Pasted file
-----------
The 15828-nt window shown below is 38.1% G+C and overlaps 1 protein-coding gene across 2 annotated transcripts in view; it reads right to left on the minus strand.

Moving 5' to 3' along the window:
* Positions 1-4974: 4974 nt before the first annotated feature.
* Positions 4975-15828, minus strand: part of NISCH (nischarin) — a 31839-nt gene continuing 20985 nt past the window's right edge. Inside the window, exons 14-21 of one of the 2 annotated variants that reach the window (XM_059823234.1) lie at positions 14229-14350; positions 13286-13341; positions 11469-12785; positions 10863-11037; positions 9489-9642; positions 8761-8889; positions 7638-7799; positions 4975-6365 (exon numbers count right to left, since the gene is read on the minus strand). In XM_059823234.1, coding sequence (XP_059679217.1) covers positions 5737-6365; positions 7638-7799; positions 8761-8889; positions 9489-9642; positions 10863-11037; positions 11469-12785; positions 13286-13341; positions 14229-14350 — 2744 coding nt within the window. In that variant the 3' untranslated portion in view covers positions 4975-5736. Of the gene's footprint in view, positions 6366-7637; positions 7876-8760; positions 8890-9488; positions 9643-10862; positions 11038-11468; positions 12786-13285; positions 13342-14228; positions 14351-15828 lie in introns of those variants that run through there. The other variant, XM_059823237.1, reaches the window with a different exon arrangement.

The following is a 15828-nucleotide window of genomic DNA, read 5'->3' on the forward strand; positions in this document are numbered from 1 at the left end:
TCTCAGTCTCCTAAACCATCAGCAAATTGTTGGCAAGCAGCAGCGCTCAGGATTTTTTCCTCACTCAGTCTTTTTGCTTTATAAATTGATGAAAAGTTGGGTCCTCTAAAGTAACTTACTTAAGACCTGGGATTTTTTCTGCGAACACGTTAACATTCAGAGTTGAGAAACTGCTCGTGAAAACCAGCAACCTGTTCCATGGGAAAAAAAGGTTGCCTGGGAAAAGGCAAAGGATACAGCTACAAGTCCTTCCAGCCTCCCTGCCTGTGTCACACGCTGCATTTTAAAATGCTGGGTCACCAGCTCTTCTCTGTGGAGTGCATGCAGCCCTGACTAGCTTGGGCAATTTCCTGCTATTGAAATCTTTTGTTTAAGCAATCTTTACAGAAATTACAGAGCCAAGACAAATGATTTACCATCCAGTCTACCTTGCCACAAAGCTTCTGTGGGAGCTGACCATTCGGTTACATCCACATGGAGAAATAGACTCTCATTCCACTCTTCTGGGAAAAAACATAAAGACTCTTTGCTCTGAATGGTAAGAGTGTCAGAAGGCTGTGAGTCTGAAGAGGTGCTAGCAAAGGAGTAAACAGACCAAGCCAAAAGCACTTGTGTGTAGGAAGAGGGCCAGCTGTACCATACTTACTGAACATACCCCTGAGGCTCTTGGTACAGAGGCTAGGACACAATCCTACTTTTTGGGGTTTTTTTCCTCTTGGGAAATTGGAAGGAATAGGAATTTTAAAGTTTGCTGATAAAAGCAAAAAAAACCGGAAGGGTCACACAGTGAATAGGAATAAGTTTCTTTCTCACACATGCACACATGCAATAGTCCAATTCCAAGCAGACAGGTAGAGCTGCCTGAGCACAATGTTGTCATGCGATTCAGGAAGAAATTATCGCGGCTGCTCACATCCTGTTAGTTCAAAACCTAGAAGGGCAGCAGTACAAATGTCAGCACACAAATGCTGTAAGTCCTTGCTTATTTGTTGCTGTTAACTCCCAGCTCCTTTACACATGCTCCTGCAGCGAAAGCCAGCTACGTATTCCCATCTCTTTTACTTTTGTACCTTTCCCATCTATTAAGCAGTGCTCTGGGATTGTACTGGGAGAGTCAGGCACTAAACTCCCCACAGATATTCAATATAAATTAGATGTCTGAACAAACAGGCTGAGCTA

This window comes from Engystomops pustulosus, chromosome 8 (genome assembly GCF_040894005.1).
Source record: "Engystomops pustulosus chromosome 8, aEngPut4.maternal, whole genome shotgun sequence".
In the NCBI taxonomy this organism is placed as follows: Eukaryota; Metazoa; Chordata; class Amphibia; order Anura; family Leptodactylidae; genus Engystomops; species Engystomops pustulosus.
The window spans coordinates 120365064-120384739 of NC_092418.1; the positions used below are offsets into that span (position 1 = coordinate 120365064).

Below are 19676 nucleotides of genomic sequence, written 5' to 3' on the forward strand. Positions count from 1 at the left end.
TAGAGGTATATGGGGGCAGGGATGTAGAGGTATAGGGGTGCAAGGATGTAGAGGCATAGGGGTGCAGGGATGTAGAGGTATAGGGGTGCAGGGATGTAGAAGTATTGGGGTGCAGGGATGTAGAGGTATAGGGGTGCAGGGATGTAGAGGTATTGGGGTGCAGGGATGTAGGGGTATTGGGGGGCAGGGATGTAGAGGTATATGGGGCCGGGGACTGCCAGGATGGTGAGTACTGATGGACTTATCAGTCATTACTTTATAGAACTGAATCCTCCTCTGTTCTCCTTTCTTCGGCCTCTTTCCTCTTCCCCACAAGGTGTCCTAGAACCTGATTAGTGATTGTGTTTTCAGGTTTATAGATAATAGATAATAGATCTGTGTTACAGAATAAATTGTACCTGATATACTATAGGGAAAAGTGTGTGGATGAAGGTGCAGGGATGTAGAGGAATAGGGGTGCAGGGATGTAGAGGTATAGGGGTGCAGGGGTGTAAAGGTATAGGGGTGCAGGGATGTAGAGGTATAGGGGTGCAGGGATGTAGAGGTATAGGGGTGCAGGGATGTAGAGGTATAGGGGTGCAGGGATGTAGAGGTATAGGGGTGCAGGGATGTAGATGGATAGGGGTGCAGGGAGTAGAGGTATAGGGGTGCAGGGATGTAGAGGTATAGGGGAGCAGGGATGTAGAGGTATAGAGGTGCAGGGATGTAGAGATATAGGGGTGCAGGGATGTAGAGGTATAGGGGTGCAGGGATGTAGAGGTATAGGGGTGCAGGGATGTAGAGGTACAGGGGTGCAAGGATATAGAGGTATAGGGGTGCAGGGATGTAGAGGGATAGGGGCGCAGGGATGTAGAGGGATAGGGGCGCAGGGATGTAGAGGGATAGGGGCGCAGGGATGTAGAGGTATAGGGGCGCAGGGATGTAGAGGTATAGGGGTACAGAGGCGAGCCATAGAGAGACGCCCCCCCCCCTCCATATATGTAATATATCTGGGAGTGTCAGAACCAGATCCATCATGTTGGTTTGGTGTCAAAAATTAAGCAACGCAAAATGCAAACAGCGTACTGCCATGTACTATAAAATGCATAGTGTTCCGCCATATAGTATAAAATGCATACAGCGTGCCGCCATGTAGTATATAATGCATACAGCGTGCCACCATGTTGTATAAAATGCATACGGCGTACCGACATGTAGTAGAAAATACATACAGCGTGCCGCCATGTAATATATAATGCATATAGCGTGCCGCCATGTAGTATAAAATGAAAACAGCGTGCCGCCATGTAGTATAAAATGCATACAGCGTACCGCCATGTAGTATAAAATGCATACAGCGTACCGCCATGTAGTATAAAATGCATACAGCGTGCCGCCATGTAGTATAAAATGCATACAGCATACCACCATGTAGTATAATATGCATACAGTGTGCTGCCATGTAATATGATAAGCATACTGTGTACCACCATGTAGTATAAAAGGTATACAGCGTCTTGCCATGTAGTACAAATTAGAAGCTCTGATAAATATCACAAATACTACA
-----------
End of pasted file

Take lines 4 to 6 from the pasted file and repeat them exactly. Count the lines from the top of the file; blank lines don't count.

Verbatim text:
* Positions 4975-15828, minus strand: part of NISCH (nischarin) — a 31839-nt gene continuing 20985 nt past the window's right edge. Inside the window, exons 14-21 of one of the 2 annotated variants that reach the window (XM_059823234.1) lie at positions 14229-14350; positions 13286-13341; positions 11469-12785; positions 10863-11037; positions 9489-9642; positions 8761-8889; positions 7638-7799; positions 4975-6365 (exon numbers count right to left, since the gene is read on the minus strand). In XM_059823234.1, coding sequence (XP_059679217.1) covers positions 5737-6365; positions 7638-7799; positions 8761-8889; positions 9489-9642; positions 10863-11037; positions 11469-12785; positions 13286-13341; positions 14229-14350 — 2744 coding nt within the window. In that variant the 3' untranslated portion in view covers positions 4975-5736. Of the gene's footprint in view, positions 6366-7637; positions 7876-8760; positions 8890-9488; positions 9643-10862; positions 11038-11468; positions 12786-13285; positions 13342-14228; positions 14351-15828 lie in introns of those variants that run through there. The other variant, XM_059823237.1, reaches the window with a different exon arrangement.

The following is a 15828-nucleotide window of genomic DNA, read 5'->3' on the forward strand; positions in this document are numbered from 1 at the left end:
TCTCAGTCTCCTAAACCATCAGCAAATTGTTGGCAAGCAGCAGCGCTCAGGATTTTTTCCTCACTCAGTCTTTTTGCTTTATAAATTGATGAAAAGTTGGGTCCTCTAAAGTAACTTACTTAAGACCTGGGATTTTTTCTGCGAACACGTTAACATTCAGAGTTGAGAAACTGCTCGTGAAAACCAGCAACCTGTTCCATGGGAAAAAAAGGTTGCCTGGGAAAAGGCAAAGGATACAGCTACAAGTCCTTCCAGCCTCCCTGCCTGTGTCACACGCTGCATTTTAAAATGCTGGGTCACCAGCTCTTCTCTGTGGAGTGCATGCAGCCCTGACTAGCTTGGGCAATTTCCTGCTATTGAAATCTTTTGTTTAAGCAATCTTTACAGAAATTACAGAGCCAAGACAAATGATTTACCATCCAGTCTACCTTGCCACAAAGCTTCTGTGGGAGCTGACCATTCGGTTACATCCACATGGAGAAATAGACTCTCATTCCACTCTTCTGGGAAAAAACATAAAGACTCTTTGCTCTGAATGGTAAGAGTGTCAGAAGGCTGTGAGTCTGAAGAGGTGCTAGCAAAGGAGTAAACAGACCAAGCCAAAAGCACTTGTGTGTAGGAAGAGGGCCAGCTGTACCATACTTACTGAACATACCCCTGAGGCTCTTGGTACAGAGGCTAGGACACAATCCTACTTTTTGGGGTTTTTTTCCTCTTGGGAAATTGGAAGGAATAGGAATTTTAAAGTTTGCTGATAAAAGCAAAAAAAACCGGAAGGGTCACACAGTGAATAGGAATAAGTTTCTTTCTCACACATGCACACATGCAATAGTCCAATTCCAAGCAGACAGGTAGAGCTGCCTGAGCACAATGTTGTCATGCGATTCAGGAAGAAATTATCGCGGCTGCTCACATCCTGTTAGTTCAAAACCTAGAAGGGCAGCAGTACAAATGTCAGCACACAAATGCTGTAAGTCCTTGCTTATTTGTTGCTGTTAACTCCCAGCTCCTTTACACATGCTCCTGCAGCGAAAGCCAGCTACGTATTCCCATCTCTTTTACTTTTGTACCTTTCCCATCTATTAAGCAGTGCTCTGGGATTGTACTGGGAGAGTCAGGCACTAAACTCCCCACAGATATTCAATATAAATTAGATGTCTGAACAAACAGGCTGAGCTA